Does Television Rot Your Brain?

Your Brain On Television

I’m sure you have heard the old adage television will rot your brain. There might just be some truth to that. First, there is the obvious. Watching television is a sedentary and passive activity. Watching TV is a choice, and like most choices, there is an opportunity cost. When you watch television you forsake other activities that could engage the brain, such as physical exercise or reading. But don’t just take our word for it. The science backs this up. Many thought leading neuroscientists have delivered the message that excessive use of television can be unhealthy. One of the most notable is Dr. Amen who believes watching television is a leading contributor to the rise of ADD in our society.

In this month’s American Journal of Preventive Medicine a new study (Television and Screen-Based Activity and Mental Well-Being in Adults) added more support that watching too much television can have an adverse affect on the brain. The study examined the connection between recreational sedentary behavior (based on TV- and screen-based entertainment) and mental health.

The study was conducted by reviewing the survey data of 3920 men and women from the 2003 Scottish Health Survey. This sample group was given the General Health Questionnaire which contained a mental health component (a 12-Item Short-Form Survey) which was administered to obtain information on their respective mental health. Self-reported TV- and screen-based entertainment viewing time, physical activity, and physical function was also measured.

Approximately a quarter of the participants in the study engaged in at least four hours a day of watching screen-based entertainment. After all other data points were factored out, participants in this group had the highest instances of mental health problems. This led the researchers to conclude that this type of leisure time activity is independently associated with poorer mental health scores than the participants that watched less television.

We are not suggesting that you completely cut out your favorite shows, but more and more research is pointing towards the benefits of getting off the couch and partaking in activities that engage both your body and your brain.

By Michael Rucker, posted on avril 16, 2010 at 12:06 , Posted in Cognitive Science


  1. bruce anderson

    I think that society, Western society for now, is trying to come to grips with what virtual reality does to our minds, and resultantly, how we organize and value what types of behaviour. What’s really good about the screen time that takes place while I read and blog this entry? I get a certain satifaction yes, but would I be better off staying at home gardening? Steven Johnson argues that television (in « Everything Bad is Good for You ») indeed id good because we have to actively engage our brains to follow the scripts, that today, are more complicated, layer-wise. But virtual, or symbolic reality as Socrates argued, certainly wrenches our development individually and it remains to be seen what antidote exists for too much virtual other then being placed into fundamental experience.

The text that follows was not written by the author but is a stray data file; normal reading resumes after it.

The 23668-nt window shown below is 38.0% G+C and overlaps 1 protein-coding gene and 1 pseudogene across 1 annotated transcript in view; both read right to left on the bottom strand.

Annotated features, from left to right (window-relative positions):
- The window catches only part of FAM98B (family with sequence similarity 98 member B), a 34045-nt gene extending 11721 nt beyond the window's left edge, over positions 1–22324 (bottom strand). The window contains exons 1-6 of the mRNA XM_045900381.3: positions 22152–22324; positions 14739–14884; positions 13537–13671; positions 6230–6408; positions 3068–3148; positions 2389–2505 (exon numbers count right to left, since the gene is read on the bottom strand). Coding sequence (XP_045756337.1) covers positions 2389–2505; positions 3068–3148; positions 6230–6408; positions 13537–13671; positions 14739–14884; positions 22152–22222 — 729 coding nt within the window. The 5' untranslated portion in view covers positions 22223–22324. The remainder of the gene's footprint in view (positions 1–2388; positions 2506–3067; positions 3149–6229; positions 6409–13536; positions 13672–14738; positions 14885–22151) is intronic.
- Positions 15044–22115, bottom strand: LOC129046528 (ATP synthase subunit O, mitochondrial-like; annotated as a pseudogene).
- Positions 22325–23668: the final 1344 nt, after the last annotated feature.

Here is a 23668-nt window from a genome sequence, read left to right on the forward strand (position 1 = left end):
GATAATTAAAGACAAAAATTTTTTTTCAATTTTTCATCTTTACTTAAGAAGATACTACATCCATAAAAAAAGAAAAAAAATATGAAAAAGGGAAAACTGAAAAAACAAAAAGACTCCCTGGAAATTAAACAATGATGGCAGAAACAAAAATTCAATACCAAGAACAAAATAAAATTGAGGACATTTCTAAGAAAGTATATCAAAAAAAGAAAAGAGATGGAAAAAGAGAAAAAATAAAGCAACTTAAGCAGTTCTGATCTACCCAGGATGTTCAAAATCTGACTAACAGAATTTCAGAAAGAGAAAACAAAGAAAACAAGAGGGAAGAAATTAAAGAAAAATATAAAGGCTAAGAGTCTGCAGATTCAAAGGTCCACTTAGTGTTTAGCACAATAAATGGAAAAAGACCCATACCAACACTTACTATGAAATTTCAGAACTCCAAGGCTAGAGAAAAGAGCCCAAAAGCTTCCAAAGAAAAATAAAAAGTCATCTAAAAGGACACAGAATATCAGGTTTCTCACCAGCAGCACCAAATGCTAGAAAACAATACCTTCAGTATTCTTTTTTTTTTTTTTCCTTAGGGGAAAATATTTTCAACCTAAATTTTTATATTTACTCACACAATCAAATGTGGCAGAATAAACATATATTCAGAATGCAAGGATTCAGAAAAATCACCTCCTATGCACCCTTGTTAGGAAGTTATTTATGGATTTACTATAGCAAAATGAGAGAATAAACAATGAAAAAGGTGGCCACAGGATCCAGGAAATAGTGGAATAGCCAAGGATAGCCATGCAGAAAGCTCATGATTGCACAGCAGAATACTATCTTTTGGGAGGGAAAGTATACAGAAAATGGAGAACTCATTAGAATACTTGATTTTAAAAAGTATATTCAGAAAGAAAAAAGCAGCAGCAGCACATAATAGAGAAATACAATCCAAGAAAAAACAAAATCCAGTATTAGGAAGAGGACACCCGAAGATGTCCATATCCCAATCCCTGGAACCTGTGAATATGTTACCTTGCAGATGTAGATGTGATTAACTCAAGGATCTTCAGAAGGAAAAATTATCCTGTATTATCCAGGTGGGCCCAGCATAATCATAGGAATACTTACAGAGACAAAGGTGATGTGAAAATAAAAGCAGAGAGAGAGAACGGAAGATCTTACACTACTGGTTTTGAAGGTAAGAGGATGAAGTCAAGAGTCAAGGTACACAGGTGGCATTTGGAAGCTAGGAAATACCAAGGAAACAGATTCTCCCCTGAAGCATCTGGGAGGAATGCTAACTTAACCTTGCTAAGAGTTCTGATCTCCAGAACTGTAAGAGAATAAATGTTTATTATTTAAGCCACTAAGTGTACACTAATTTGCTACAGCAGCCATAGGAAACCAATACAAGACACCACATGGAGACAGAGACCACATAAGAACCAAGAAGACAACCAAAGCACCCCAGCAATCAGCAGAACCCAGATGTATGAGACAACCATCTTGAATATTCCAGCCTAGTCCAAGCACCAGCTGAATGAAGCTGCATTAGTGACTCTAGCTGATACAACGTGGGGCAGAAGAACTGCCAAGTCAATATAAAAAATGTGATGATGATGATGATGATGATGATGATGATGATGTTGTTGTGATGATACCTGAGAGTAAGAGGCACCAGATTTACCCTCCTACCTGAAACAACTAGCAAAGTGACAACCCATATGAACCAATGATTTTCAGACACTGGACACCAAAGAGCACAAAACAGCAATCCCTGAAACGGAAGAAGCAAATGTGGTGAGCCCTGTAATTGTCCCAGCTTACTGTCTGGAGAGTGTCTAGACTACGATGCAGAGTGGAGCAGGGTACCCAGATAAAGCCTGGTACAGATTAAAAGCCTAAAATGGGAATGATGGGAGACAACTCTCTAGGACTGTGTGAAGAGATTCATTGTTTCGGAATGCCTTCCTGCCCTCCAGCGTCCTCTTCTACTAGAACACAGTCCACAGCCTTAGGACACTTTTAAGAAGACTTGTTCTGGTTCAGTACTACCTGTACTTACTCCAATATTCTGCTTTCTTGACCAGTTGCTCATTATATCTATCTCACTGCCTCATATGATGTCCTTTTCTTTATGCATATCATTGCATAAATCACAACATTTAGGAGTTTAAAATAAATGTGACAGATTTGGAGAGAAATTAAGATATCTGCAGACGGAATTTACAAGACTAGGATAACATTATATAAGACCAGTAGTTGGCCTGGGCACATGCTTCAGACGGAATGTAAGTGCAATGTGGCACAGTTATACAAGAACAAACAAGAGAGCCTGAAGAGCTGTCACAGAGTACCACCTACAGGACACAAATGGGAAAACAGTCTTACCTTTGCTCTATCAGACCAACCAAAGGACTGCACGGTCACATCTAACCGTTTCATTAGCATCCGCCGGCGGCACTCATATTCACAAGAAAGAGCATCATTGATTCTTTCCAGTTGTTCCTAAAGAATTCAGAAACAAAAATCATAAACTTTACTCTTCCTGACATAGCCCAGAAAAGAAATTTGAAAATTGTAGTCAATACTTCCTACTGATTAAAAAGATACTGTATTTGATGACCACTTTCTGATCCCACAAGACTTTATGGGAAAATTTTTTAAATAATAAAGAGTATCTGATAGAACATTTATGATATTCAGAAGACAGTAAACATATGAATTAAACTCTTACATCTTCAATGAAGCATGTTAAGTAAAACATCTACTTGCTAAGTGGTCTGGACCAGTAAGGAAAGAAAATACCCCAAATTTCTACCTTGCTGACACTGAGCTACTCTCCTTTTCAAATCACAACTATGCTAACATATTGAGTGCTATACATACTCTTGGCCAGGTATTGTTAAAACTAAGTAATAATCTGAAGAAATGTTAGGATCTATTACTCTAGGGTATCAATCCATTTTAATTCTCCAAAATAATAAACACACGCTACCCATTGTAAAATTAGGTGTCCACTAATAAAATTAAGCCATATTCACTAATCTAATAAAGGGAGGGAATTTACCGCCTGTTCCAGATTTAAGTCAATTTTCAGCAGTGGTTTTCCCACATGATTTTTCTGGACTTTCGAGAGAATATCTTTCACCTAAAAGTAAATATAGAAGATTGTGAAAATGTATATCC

Thanks for this research summary. The evidence against TV is both based on common sense and it is great to see the science backing it up. One are that my wife and I are always debating the value of is whether screen based Web games, logic puzzles etc. like your website are the same as TV – I believe that if it is well done and engages the kids in fun problem solving and active research and learning it is no different than if it similar tasks done using other media. In fact I think that the computer versions and research resources are so vastly superior for kids education that it clearly outweighs any down sides. She counters that lots of research shows that « screen time is screen time » and both need to be limited. What does the research show? I love this website and wondered if anyone has an evidence-based opinion as to where the research is leading?